Can self-monitoring blood glucose improve glycemic control?
I am reproducing an article along with discussion for your perusal and comments.
This study investigated the effect of self-monitoring of blood glucose on HbA1c (average blood glucose over last 3 months) in people with type 2 diabetes (T2D). It was determined that self-monitoring reduces HbA1c in the short-term, but not the long-term.
Treatment for T2D includes lifestyle changes (like diet and exercise), and medications that lower blood glucose. Control of blood glucose, measured by HbA1c levels, can prevent the complications of T2D. Self-monitoring involves regular ‘finger prick’ tests to measure the level of glucose in the blood. This may help reduce HbA1c, but the exact effect is still under investigation.
The study concluded that self monitoring of blood glucose leads to slight reductions in HbA1c in the short-term in patients with T2D. Those with high HbA1c appear to receive the greatest benefit.
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1.Walter Fleuristil Jul 06, 2018
Testing seven times a week have nothing to do with a useful self-monitoring. In self-monitoring, the person must know, at any moment, his sugar level so that these actions are well measured: before and after each meal, before and after any physical activity, when the person feels any physiopathological change, when getting awake and at bedtime. It's a minimum of four tests a day.Reply
•Walter Fleuristil Jul 06, 2018
otherwise, your 're not diabeticReply
•Walter Fleuristil Jul 06, 2018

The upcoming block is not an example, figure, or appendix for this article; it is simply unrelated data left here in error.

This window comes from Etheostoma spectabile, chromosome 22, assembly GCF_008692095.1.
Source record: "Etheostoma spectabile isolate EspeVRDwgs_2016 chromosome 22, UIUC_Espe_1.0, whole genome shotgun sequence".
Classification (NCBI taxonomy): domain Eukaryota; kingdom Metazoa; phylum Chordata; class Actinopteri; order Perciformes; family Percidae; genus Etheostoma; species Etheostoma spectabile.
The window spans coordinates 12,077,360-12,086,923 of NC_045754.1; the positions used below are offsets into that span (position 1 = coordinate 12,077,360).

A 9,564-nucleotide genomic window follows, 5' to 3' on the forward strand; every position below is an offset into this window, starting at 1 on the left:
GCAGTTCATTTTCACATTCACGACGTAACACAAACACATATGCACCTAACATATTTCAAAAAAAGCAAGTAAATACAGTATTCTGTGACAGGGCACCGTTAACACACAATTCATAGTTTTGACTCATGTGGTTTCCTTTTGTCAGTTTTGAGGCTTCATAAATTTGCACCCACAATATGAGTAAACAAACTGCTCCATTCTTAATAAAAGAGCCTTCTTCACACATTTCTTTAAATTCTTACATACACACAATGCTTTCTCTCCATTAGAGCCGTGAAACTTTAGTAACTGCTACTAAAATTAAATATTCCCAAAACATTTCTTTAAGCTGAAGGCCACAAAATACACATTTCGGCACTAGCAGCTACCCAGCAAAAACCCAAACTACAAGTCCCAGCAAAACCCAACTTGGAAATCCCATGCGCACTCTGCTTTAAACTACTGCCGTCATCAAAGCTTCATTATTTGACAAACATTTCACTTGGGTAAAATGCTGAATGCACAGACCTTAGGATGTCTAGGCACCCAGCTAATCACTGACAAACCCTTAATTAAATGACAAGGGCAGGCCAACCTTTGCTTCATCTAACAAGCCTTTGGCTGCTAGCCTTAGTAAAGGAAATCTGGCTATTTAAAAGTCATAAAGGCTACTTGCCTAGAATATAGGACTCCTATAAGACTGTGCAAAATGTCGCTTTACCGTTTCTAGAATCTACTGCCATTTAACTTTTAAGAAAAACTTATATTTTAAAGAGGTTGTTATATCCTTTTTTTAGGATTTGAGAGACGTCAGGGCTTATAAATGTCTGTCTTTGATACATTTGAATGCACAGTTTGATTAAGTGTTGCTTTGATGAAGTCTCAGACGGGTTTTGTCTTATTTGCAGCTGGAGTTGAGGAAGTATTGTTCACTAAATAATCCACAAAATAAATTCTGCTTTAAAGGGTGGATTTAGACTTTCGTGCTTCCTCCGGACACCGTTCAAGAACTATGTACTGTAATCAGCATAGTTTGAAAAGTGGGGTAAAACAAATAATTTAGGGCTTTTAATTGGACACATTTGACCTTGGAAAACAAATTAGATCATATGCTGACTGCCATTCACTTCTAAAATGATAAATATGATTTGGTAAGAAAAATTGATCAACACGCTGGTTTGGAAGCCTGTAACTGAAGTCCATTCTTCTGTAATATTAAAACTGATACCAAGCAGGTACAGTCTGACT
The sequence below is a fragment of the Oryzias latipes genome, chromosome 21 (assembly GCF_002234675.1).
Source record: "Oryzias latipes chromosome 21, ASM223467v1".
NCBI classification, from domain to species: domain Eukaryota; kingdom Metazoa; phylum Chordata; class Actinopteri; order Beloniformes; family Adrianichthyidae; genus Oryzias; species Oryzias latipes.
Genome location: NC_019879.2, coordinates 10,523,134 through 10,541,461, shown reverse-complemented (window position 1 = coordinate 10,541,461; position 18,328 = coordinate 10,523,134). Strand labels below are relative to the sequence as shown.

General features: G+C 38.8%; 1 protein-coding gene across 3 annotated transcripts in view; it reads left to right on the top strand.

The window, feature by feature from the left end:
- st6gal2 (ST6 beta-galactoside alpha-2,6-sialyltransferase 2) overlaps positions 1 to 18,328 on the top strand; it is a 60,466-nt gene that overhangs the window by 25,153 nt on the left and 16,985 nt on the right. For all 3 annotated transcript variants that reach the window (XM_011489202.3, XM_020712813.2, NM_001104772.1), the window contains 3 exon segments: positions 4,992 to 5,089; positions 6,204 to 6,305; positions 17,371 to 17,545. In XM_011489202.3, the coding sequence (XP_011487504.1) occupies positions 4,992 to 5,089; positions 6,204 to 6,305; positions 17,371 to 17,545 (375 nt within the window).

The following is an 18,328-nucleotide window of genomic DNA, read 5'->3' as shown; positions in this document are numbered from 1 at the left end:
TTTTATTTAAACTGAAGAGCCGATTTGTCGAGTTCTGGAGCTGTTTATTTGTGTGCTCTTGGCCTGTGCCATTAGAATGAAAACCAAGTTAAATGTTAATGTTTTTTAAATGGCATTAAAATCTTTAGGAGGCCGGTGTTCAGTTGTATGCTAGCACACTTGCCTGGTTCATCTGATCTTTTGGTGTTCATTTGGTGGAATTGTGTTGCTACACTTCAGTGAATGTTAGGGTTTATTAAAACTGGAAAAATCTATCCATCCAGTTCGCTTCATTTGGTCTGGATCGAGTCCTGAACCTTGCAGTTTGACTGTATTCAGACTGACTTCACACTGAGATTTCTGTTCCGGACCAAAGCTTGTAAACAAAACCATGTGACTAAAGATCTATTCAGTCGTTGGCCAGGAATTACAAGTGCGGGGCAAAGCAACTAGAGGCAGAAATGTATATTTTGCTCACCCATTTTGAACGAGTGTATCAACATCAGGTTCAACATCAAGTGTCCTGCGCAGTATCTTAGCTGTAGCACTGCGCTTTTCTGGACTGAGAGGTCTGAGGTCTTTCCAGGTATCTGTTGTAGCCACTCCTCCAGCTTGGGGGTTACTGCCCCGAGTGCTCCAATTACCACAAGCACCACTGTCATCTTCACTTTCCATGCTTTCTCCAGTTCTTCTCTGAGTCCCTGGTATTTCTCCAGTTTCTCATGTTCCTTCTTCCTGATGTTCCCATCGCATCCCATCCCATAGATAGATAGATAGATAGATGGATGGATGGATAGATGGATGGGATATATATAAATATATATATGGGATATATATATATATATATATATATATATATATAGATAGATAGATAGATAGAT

for a diabetic, Blood glucose is subject to change at each 30 minute .. If after one hour your blood glucose is two time the normal and, if rapid action is not taken, important damage can occur. that could cause an morbide complication startup, as foot ulcer. so testing one time a day is absolutely not very secure .
•Ruth Jul 09, 2018
You are talking about "Type 1" diabetics. It seems unfair that "Type 2" even shares the same name, as it is totally different. Type 2 s are often told to test only 3 times a week (usually first thing in the morning, after fasting). And unless a Type 2 is on insulin (which is usually long-lasting, 24 hour insulin), they don't generally change or adjust their meds without seeing a doctor first, and having an Hb1Ac bloodtest. The dangerous and potentially deadly "hypo" rarely occurs in Type 2, with the main problem being always to lower blood sugar levels.Reply
2.Wisegirl61 Jul 06, 2018
I control everything I eat & when I take my blood I can see how the things I've eaten has affected my glucose and adjust my insulin & tabs accordingly. This seems to work well for me & doesn't restrict me too much.Reply
3.koihai Jul 08, 2018
Checking Blood sugar 7 times for just 10-14 days ,before breakfast(Fasting), after breakfast,before and after lunch,before and after dinner,before goiing to bed and if possible during night when you get up for washroom and carefully noting the diet ,every item put in mouth in a diary ,will definiytely help in understanding the food we eat and the sugar level it produces.One can make a list of food items which keep your Blood sugar in control and the Hb1ac.I have done this and I understand my food and my Blood xugar relation much better.I hope it helps.Reply
4.Jul 13, 2018
Excellent article . As mentioned ,finger blood check of sugar levels ate not true taking into consideration of residual sugar .
Can urine test provide a perfect medication for DM T 2 as in the case of antibiotics ?